Sharif Willis was Chief Minister of Justice for the Conservative Vice Lords and also worked with United for Peace in Minneapolis when this interview appeared. Jim Wallis interviewed him after the Gang Summit.
- The Editors
Jim Wallis: Share a bit about your background, your role with the Vice Lords, and how you got involved with United for Peace and this movement to end the violence.
Sharif Willis: I've been a Vice Lord for more than 25 years. My initial involvement was in the '60s and early '70s in Chicago when the Vice Lords had a cultural center, a program for planting grass and painting alleys, and were involved with community programs for teen-age mothers and school kids.
Then the influx of drugs began, and to acquire the substances, a criminology came about. We had all these young dope fiends, and the community had never seen this happen. It took about 15 years for the brothers to regain the consciousness of the '60s and start something constructive. What brought that about was the influx of crack. This epidemic came and we saw the same thing happening to the young brothers and sisters as happened to us. Individuals began saying, "We may be able to make a difference."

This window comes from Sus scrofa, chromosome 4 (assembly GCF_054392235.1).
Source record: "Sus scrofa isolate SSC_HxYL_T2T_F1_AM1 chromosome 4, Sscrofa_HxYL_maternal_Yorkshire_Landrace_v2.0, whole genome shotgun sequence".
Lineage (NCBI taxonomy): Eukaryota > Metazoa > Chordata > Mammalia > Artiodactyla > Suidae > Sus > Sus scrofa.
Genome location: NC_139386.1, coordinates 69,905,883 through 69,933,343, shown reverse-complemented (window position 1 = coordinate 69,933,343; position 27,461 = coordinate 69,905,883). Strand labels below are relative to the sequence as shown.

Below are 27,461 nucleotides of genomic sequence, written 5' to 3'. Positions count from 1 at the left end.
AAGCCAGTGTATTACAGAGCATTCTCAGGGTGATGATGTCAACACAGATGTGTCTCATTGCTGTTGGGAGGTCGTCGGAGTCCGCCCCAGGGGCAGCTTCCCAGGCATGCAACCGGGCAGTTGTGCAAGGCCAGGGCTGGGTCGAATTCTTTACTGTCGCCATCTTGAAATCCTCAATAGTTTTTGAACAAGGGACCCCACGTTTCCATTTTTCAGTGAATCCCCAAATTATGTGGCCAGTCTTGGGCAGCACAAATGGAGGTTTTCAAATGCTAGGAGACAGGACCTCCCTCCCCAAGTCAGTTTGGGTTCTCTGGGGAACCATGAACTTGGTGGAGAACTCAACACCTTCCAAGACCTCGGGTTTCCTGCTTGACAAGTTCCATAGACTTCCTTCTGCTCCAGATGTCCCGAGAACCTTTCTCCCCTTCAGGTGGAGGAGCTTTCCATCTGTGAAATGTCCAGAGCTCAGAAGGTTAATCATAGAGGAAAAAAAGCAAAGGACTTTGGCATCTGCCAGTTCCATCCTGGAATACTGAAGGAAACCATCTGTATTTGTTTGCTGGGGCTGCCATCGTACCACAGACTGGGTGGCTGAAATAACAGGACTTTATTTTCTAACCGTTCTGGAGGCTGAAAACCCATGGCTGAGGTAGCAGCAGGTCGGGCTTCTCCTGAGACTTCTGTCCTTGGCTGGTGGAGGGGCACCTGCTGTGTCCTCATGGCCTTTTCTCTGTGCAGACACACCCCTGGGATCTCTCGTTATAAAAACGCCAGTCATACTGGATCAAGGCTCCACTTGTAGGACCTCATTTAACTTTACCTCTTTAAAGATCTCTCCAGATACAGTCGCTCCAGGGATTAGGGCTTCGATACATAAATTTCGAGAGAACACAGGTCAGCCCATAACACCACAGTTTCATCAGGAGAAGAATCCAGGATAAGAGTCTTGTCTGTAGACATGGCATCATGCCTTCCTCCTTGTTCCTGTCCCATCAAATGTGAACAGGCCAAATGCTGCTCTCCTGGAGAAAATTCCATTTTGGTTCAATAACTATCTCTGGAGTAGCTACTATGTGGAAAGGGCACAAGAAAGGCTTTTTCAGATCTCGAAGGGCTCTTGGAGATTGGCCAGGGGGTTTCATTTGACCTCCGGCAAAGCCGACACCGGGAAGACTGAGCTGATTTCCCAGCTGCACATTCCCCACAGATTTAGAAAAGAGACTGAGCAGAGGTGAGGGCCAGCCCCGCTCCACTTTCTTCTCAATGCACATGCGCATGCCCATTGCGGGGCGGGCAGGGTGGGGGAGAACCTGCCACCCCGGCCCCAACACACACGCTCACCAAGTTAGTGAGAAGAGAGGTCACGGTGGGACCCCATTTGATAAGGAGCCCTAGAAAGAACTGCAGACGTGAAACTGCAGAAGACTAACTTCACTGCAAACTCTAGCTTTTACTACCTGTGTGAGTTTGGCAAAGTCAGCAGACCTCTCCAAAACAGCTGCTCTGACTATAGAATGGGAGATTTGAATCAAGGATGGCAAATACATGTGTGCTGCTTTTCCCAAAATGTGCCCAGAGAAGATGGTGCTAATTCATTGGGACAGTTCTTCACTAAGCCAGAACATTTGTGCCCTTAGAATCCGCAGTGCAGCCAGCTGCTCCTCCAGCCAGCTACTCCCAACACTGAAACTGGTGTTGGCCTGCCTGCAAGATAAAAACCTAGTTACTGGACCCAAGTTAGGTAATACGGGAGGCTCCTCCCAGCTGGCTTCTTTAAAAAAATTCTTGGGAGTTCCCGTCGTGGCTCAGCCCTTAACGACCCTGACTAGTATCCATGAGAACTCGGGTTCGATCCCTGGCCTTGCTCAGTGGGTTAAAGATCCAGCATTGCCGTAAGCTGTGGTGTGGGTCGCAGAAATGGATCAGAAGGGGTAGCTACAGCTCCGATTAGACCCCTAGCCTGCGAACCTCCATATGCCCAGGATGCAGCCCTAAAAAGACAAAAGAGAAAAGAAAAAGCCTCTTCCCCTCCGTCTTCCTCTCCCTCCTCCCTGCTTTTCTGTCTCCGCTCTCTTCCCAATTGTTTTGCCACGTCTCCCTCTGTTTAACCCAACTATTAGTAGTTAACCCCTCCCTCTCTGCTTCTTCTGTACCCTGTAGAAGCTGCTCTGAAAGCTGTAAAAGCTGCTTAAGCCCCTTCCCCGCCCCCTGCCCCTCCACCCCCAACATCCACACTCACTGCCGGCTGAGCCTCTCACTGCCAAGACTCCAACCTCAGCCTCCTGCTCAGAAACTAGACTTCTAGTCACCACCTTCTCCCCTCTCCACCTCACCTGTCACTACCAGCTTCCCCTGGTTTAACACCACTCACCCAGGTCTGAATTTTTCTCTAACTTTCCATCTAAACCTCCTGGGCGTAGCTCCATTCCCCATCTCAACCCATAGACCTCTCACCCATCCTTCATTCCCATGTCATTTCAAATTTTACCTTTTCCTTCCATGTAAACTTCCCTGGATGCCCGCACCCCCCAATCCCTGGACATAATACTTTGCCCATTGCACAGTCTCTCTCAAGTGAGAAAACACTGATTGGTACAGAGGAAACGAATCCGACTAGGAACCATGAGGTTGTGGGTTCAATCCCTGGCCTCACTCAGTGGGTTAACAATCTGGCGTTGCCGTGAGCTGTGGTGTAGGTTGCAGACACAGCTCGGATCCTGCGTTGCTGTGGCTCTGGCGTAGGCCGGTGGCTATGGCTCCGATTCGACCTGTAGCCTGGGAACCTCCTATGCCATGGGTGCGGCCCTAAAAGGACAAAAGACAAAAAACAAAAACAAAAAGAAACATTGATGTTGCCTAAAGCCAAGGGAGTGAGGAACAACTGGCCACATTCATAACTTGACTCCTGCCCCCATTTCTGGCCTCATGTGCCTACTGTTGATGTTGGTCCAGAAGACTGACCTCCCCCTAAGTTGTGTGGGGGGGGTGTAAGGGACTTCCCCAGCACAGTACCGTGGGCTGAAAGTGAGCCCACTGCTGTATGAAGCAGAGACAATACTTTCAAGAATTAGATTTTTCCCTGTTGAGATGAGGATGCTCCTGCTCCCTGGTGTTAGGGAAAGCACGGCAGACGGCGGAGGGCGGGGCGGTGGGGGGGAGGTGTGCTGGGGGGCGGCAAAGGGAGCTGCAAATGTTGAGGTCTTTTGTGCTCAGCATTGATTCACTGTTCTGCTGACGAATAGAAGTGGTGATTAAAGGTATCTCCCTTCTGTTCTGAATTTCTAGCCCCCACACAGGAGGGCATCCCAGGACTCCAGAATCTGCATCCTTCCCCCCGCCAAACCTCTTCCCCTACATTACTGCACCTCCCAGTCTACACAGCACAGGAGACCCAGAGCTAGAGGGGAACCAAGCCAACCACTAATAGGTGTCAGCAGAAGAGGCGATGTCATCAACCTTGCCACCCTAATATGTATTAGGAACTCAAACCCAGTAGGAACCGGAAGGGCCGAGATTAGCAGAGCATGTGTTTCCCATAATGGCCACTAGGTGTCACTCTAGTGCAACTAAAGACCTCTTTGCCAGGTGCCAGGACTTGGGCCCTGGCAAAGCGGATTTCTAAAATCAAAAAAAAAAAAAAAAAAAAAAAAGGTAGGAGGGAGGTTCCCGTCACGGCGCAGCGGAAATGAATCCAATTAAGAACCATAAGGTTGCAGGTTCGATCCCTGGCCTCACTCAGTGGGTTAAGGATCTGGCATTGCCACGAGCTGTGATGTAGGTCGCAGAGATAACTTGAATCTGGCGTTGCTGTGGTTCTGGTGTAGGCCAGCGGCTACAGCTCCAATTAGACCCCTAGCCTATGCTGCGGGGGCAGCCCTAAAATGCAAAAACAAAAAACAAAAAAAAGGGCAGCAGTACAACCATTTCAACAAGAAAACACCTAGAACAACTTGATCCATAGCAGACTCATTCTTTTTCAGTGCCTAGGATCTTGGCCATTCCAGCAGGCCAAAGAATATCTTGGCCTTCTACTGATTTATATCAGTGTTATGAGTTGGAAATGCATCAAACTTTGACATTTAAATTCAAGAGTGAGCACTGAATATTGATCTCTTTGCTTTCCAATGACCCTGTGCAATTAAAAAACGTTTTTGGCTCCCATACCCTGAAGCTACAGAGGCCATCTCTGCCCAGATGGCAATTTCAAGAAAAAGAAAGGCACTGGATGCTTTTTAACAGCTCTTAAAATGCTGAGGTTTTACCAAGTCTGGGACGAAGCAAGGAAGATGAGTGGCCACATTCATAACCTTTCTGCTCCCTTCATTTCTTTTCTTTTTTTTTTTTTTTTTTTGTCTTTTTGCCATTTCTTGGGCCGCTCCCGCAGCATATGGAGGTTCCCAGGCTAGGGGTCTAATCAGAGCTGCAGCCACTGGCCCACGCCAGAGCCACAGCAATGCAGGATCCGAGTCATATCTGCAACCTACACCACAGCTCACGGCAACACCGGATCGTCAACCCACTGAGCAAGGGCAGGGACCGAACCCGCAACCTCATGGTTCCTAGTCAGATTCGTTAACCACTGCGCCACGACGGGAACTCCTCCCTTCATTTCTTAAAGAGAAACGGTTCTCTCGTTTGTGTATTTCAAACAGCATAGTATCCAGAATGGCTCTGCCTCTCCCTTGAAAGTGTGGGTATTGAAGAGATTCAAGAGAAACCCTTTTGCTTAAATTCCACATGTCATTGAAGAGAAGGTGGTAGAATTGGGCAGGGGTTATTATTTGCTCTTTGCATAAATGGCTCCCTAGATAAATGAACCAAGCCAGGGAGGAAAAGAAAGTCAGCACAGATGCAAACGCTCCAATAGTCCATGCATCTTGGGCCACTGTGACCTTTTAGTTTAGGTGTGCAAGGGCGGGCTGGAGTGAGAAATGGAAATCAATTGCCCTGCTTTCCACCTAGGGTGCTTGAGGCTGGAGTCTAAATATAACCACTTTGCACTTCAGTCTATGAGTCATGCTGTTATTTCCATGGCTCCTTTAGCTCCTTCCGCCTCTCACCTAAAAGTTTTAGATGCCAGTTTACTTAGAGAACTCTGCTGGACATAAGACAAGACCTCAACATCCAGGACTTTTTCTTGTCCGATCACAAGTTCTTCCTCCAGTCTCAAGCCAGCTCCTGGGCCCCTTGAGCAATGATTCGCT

In March 1992, I got out of the institution [jail] and started to impress upon the leaders on the streets that we had to be the ones to stop the violence because we are the ones governing these gangs. After a lot of debate and arguing, several of them--Vice Lords, Bloods, Souls, and Disciples--came to the table. And that turned into United for Peace.
A couple days after having announced it, we had our first challenge when a black man shot a young boy, and people were outraged. The police called upon United for Peace, who they supported, and we were able to bring some calm to the situation.